An amateur photographer from the US has released a series of fascinating photographs capturing life in London during the 1960s and 70s.
The extraordinary photos show iconic landmarks such as Piccadilly Circus, Trafalgar Square and Buckingham Palace as well as scenes from everyday life in the capital.
The roads seem almost empty compared to today’s heavy traffic and the advertisements include Wrigley’s chewing gum and Embassy cigarettes long before tobacco billboards were banned.
Soho’s busy Berwick Street can be seen filled with market stalls selling fruit and vegetables while another photo shows Camden’s Good Mixer pub which later counted Amy Winehouse and Britpop’s Oasis and Blur among its drinkers.
California-based Richard Friedman, 73, took the photos during three visits to London as a young man in 1966, 1973 and 1977.
He said the last time he visited London was 2002 – more than two decades after his previous visit – and said “a lot had changed, so many new buildings and so much more expensive.”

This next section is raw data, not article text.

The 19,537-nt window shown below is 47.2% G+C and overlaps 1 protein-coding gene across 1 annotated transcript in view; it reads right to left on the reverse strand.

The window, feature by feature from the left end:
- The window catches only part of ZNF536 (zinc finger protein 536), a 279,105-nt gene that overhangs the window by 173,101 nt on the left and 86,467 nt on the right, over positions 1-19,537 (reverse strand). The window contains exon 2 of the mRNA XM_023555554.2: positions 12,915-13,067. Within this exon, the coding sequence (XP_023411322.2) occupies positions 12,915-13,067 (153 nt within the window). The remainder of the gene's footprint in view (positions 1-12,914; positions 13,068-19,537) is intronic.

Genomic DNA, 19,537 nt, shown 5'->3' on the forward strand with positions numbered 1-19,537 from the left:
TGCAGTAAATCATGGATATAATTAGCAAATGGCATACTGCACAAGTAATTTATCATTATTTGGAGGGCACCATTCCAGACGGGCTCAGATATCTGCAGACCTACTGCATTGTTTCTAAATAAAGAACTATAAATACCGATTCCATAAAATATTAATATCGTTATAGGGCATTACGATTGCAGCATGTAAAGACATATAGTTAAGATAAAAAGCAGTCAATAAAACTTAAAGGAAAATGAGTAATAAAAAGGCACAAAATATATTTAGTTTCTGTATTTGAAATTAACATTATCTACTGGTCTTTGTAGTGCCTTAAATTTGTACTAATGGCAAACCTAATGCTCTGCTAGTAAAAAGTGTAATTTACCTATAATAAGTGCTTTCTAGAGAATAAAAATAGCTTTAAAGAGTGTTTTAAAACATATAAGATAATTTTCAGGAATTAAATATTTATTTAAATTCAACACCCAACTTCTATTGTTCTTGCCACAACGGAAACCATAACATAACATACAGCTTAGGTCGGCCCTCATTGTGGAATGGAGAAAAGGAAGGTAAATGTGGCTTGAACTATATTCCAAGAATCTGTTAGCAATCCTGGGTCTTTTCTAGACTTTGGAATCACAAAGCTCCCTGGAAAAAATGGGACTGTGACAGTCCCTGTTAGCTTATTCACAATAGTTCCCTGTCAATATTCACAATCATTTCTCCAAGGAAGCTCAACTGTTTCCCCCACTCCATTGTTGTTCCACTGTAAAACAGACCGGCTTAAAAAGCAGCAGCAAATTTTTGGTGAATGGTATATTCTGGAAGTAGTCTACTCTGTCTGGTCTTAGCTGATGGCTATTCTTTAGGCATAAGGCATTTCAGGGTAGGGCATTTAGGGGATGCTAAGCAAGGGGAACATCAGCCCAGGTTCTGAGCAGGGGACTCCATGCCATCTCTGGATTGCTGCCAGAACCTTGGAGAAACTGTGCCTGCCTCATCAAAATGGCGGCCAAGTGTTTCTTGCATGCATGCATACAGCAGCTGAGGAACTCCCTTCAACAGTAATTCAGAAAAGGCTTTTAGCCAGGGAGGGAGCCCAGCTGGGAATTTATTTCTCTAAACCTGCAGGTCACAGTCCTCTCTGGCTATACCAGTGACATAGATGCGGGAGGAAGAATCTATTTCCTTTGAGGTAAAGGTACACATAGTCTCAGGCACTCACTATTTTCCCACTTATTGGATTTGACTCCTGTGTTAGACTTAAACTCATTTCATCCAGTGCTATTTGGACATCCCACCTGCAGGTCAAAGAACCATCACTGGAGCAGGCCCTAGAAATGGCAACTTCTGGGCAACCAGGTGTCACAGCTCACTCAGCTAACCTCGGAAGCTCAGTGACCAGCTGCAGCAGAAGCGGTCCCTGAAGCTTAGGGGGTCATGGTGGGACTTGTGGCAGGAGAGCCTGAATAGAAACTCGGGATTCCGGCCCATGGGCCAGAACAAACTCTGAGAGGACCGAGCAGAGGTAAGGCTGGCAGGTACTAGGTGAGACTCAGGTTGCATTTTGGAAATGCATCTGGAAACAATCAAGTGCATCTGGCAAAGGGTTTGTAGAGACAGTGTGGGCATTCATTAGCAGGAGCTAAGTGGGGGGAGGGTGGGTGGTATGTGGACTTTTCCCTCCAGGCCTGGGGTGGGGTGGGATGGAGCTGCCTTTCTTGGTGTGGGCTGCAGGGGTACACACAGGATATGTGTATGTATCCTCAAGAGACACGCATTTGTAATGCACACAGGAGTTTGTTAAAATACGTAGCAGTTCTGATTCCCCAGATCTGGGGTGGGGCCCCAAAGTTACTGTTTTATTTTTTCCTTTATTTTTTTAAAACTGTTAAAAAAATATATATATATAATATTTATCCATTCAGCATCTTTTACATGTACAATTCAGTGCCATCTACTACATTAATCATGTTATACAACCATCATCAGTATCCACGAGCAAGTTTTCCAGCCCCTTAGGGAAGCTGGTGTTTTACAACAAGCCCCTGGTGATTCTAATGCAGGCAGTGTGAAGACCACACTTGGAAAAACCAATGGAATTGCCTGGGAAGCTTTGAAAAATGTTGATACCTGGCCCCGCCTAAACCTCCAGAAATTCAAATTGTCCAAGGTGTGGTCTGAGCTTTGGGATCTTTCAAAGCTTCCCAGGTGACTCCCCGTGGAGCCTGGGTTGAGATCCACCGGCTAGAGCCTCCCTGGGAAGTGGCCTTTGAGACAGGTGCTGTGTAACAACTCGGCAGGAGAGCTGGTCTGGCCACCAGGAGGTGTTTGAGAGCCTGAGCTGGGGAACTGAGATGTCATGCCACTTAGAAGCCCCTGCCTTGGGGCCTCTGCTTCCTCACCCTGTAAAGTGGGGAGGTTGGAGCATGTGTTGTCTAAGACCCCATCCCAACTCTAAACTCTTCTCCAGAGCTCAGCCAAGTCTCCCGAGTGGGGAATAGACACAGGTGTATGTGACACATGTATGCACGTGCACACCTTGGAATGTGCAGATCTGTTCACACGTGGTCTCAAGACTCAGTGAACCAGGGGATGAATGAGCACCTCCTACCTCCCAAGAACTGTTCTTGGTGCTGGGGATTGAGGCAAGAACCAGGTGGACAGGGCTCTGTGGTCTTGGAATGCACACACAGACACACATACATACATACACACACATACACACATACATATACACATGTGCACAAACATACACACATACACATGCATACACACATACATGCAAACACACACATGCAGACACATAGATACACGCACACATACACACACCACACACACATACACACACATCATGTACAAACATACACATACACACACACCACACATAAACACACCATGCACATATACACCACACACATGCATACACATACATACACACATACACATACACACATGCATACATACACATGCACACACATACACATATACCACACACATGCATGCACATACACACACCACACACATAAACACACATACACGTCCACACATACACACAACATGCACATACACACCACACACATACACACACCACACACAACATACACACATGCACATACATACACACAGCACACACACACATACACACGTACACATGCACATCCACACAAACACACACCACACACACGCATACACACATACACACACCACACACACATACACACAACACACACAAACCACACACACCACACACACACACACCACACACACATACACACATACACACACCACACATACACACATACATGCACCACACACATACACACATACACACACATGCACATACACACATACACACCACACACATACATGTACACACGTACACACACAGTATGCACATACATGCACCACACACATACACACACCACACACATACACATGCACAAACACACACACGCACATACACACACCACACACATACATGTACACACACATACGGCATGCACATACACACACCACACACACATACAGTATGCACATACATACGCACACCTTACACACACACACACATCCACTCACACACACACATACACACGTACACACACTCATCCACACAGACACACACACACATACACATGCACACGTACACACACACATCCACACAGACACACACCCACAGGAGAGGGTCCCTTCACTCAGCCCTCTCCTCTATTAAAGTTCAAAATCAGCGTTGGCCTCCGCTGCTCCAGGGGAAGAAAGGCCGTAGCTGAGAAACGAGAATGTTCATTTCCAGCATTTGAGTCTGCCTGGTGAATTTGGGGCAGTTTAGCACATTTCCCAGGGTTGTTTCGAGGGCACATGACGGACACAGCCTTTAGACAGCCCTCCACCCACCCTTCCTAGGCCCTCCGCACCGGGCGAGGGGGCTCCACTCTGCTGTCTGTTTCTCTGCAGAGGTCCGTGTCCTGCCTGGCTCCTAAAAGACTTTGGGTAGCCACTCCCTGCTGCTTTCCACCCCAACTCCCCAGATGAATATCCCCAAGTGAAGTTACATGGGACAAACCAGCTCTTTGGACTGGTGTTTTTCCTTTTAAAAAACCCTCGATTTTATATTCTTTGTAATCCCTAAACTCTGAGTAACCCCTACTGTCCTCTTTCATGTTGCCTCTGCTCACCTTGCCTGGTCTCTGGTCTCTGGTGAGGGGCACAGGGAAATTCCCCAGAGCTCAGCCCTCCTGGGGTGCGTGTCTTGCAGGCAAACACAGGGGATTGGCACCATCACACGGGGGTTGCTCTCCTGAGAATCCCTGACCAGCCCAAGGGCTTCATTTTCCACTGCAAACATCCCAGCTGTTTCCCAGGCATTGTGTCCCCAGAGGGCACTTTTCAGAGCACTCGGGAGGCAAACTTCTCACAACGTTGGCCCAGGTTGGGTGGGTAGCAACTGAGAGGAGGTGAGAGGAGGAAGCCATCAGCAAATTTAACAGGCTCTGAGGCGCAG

He added: “These pictures weren't intended as ‘art’, but more to document where I was and when.
“Interest in them started after I put some of them up on my website and later on Flickr. Perhaps it's nostalgia for times past.
“The same thing happened when I started taking pictures of Berkeley, where I moved in 1968 from New York City.
“I think what's going on is that even though many people had cameras in the 60s and 70s, and took lots of pictures, very few knew what to do with them and even fewer put them up on websites.
“Today, however, everyone is a photographer with a digital camera in their phone, and are documenting their lives - however trivial - on sites like Instagram.
“When I was taking pictures, one had to be frugal and choose what to photograph in a meaningful way.
“Coming home from a trip with 50 rolls of 36 exposure film meant a great expense in processing all those images. Very different from today where you can shoot a few thousand images in just a few minutes. Not sure that's really an advantage.”
He said if he had a message for young photographers today it would be: “Take the time to record the world immediately around you, the places you go to every day, your neighbourhood, where you work. And save them.
“Because in 25 years or so it will all be different. And you'll regret not being able to see all that you've missed and can't remember.”